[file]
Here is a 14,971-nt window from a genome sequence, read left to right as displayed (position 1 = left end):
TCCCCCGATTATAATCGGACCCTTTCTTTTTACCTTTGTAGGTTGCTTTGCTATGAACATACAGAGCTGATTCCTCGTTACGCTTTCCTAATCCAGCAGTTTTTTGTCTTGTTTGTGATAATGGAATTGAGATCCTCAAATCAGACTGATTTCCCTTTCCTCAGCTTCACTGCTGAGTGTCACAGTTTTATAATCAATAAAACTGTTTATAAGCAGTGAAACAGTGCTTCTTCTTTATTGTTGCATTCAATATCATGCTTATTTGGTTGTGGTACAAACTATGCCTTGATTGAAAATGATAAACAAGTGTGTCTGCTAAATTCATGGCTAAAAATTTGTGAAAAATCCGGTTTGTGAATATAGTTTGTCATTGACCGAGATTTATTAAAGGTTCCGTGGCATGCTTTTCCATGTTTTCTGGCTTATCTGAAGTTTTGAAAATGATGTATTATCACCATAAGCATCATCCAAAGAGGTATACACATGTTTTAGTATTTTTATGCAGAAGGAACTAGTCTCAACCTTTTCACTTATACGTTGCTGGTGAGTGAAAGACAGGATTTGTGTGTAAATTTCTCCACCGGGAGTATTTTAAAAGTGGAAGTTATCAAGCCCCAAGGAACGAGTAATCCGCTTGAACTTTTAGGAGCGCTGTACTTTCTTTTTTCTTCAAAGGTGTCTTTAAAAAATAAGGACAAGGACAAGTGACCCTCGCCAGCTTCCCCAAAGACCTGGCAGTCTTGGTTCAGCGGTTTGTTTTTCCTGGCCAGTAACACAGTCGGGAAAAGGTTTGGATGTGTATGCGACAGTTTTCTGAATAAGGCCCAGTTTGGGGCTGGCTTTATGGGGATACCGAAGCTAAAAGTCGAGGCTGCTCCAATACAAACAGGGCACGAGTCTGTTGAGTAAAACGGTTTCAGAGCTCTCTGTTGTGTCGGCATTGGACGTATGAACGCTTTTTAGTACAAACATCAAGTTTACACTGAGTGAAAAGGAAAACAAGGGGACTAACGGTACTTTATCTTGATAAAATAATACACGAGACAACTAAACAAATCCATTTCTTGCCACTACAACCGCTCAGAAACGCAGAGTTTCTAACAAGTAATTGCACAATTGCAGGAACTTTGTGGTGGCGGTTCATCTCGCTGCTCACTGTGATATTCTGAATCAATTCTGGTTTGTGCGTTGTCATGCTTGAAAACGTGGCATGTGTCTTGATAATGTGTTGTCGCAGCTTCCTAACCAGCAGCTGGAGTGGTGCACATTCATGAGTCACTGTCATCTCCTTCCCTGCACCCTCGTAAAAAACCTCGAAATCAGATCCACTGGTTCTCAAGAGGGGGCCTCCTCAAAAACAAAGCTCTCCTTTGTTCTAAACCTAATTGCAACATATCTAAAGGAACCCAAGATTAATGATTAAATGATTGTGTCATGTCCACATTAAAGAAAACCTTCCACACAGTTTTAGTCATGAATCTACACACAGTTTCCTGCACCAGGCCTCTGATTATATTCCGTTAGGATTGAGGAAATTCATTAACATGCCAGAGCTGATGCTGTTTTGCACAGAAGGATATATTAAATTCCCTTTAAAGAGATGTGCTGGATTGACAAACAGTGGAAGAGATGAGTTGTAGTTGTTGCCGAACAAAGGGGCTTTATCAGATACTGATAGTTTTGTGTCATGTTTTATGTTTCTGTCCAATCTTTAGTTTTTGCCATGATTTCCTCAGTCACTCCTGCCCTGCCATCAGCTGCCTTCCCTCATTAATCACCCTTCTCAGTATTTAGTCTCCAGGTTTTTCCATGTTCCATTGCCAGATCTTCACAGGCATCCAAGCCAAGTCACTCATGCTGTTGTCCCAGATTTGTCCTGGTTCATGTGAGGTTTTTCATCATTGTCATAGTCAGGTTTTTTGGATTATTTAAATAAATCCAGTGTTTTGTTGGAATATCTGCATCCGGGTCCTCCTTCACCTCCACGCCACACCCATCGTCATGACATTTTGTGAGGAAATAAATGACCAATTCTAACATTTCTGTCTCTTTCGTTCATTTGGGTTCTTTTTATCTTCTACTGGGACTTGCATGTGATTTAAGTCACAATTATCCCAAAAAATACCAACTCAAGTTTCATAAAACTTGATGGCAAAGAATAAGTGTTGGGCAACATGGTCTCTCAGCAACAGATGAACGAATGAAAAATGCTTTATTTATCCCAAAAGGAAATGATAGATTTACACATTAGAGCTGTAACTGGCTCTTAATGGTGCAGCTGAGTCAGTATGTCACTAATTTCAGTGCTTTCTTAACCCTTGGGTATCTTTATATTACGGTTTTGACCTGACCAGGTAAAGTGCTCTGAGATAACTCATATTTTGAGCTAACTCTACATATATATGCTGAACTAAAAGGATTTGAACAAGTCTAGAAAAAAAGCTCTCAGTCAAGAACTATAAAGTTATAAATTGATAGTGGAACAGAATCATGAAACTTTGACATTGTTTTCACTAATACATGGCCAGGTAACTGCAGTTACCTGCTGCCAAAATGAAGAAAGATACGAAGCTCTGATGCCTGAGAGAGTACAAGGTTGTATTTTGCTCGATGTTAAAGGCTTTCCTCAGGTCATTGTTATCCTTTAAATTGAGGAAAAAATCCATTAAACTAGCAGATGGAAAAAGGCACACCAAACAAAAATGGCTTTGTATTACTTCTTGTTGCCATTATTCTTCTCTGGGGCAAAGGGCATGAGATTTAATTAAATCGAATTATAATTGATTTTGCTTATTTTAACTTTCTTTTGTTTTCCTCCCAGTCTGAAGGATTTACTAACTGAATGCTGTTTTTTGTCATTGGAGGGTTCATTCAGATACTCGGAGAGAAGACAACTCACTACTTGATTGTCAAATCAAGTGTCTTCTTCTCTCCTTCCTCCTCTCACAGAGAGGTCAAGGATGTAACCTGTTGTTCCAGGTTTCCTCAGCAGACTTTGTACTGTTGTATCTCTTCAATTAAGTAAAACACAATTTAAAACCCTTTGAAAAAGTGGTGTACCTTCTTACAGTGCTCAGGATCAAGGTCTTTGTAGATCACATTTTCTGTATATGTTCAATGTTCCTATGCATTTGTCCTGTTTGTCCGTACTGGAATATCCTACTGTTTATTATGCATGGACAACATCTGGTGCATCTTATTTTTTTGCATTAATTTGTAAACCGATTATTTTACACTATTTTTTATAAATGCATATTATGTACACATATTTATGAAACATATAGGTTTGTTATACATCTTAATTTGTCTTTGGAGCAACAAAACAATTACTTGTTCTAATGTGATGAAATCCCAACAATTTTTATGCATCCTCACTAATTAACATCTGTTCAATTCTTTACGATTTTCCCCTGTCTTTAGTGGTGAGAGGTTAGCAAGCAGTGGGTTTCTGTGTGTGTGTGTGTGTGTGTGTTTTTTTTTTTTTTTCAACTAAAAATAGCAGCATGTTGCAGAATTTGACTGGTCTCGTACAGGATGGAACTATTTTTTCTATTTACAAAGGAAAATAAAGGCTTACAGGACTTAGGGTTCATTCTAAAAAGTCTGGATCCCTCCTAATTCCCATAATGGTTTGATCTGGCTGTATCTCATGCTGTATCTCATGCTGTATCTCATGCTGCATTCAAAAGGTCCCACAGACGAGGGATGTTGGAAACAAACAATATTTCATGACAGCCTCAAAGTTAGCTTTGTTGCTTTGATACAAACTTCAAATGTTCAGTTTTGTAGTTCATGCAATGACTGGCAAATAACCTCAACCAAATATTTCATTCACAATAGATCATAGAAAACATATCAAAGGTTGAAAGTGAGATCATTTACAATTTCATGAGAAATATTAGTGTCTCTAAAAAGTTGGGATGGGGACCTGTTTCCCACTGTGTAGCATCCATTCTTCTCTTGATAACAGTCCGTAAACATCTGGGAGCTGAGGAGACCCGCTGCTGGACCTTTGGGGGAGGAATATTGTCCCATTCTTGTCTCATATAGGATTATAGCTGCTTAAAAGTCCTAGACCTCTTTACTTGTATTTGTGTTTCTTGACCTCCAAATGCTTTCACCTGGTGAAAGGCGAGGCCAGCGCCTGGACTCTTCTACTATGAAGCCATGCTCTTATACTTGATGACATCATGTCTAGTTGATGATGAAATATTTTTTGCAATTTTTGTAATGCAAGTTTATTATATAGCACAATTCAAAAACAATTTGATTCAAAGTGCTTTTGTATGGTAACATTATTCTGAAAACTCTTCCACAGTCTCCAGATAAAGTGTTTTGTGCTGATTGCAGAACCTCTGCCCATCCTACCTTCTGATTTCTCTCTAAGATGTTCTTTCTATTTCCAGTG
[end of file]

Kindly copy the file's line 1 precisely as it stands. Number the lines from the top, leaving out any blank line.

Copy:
Here is a 14,971-nt window from a genome sequence, read left to right as displayed (position 1 = left end):